You may have heard that compost can be beneficial for your garden and that composting is an environmentally smart way to use household and natural waste. If the soil in your garden is lacking essential nutrients, you probably have discovered that it is difficult to grow healthy crops. Why not test your composting abilities to determine if your efforts will improve the soil's quality and result in a large bounty of fresh vegetables?
Create A List Of Materials
Creating a list of items that can be added to the composting bin will prevent you or one of your family members from accidentally adding items that will not decompose at a standard rate or that will emit foul odors that will be difficult to deal with.
Add organic food materials to your list, such as coffee grinds, egg shells, and vegetable or fruit peels. Include 'green' materials that are found outdoors, including grass clippings and leaves. Lastly, add 'brown' materials, such as paper products and wood pieces. Animal products and items that have been treated chemically should never be added to your compost bin.
Prepare And Fill Your Composting Bin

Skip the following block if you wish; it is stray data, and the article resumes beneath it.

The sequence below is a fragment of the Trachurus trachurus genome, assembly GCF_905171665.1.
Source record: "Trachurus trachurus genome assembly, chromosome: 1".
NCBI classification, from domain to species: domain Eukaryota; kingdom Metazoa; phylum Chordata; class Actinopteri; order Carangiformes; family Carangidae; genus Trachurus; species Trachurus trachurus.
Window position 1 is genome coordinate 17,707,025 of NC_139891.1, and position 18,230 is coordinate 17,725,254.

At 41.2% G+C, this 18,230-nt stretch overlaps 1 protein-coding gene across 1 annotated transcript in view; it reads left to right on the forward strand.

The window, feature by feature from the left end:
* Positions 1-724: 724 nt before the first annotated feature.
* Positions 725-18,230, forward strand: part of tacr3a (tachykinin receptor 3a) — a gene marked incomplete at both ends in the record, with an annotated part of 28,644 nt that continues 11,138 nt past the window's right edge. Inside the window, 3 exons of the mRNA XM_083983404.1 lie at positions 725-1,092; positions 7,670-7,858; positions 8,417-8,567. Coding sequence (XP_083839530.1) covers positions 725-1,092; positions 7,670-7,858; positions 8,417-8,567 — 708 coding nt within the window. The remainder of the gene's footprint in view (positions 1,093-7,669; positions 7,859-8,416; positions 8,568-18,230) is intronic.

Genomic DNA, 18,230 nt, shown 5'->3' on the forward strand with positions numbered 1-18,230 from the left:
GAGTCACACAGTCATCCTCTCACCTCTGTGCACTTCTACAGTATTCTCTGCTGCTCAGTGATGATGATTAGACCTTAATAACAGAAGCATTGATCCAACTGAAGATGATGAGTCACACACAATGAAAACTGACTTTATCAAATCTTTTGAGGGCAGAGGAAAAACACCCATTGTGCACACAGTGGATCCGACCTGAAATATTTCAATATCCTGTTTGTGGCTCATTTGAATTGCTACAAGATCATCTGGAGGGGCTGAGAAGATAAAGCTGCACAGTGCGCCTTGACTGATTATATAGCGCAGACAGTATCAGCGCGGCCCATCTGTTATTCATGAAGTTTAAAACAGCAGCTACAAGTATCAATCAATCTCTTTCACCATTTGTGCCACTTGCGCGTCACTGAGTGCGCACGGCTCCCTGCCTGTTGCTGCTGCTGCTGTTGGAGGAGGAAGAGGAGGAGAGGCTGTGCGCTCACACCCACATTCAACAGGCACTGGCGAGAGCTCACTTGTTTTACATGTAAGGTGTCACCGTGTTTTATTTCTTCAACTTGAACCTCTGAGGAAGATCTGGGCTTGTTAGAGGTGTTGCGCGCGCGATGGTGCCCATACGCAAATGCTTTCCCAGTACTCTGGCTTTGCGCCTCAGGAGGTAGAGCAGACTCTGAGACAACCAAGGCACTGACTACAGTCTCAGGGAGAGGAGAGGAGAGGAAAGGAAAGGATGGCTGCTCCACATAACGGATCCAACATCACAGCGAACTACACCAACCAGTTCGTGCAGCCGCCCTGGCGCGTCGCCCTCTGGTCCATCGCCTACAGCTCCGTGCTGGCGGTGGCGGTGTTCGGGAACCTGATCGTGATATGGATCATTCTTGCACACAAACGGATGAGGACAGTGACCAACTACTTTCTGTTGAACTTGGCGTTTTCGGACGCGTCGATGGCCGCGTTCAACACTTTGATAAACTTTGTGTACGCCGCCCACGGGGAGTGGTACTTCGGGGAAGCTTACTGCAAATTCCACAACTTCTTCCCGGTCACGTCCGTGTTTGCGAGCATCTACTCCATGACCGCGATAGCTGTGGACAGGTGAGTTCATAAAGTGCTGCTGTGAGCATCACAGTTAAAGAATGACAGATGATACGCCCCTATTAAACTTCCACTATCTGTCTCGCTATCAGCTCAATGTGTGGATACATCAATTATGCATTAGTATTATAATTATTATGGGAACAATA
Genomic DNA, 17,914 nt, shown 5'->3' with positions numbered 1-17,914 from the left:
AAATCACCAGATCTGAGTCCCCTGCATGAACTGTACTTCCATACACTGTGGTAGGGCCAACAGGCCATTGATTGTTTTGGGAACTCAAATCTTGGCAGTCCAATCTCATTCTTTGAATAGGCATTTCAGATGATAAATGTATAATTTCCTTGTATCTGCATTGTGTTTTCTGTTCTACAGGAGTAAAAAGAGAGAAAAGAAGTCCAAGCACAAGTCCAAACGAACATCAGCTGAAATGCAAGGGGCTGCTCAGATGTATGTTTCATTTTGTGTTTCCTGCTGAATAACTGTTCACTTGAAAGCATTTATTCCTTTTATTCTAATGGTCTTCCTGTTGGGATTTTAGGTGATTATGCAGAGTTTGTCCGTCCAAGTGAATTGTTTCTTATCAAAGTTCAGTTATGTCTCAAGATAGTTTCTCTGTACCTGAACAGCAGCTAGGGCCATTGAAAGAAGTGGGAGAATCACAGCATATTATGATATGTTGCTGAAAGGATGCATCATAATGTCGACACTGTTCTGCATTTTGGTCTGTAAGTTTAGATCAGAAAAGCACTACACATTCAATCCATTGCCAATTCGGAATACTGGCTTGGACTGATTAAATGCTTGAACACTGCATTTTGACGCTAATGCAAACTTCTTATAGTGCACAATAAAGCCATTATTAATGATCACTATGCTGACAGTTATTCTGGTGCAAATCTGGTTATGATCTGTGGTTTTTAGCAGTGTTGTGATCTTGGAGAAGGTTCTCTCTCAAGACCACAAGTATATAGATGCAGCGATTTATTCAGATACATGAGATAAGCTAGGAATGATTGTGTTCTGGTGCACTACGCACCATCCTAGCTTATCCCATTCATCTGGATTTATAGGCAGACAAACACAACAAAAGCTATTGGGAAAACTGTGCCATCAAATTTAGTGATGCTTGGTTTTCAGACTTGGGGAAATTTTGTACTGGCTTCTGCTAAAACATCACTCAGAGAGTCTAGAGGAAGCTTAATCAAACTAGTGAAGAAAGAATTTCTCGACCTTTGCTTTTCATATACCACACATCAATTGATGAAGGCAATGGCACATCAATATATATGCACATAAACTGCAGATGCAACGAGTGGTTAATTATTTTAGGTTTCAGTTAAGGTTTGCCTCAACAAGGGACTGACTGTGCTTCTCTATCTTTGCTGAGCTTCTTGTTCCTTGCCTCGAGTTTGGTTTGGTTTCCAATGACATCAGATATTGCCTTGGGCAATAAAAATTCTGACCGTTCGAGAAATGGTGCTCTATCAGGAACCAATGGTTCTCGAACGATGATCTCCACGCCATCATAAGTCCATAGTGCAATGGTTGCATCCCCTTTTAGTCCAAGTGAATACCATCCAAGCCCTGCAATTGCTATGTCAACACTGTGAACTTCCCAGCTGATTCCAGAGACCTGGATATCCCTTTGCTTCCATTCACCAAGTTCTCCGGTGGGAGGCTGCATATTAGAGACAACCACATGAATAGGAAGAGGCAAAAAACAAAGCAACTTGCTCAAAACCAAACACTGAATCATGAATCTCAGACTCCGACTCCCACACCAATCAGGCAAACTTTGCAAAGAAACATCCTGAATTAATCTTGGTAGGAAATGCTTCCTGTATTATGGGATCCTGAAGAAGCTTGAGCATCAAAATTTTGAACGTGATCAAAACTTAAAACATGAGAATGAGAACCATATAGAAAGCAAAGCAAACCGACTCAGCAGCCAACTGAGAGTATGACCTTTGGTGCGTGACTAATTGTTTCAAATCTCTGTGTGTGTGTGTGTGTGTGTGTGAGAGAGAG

Nitrogen and carbon are needed to break down the components in a compost pile. Nitrogen is emitted from materials such as grass clippings, leaves, and organic food scraps. Carbon is released from what is considered 'brown' materials, including cardboard, wood chips, and mulch. Buy a bin that is waterproof and that has a lid. The bin should be stored outdoors and should be located in an area that will receive plenty of sunlight.
Because composting materials should remain damp, but not saturated, you will need to secure the lid to the bin on rainy days. The main objective is to add thin layers of green and brown materials and to stir the components in the bin on occasion. When materials are shifted, oxygen will be increased and assist with the decomposition phase. A water hose can be used to dampen the compost supply as needed.
Tend To The Compost Supply
If you don't want to deal with the hassle of adding scraps to the bin on a daily basis, you can collect materials at your leisure and store them in a smaller container. After the smaller container is full, transfer the items to the composting bin.
Be aware that thick materials will take longer to decompose than thinner items. For this reason, you may want to shred paper or break down pieces of wood and cardboard before placing the materials inside of the bin. After several weeks, the compost will be an earthy tone and will have a consistent texture. Add shovelfuls of the compost to your garden and spread the material out evenly.
If you don't want to create your own compost, you can obtain compost from local landscaping companies or plant nurseries.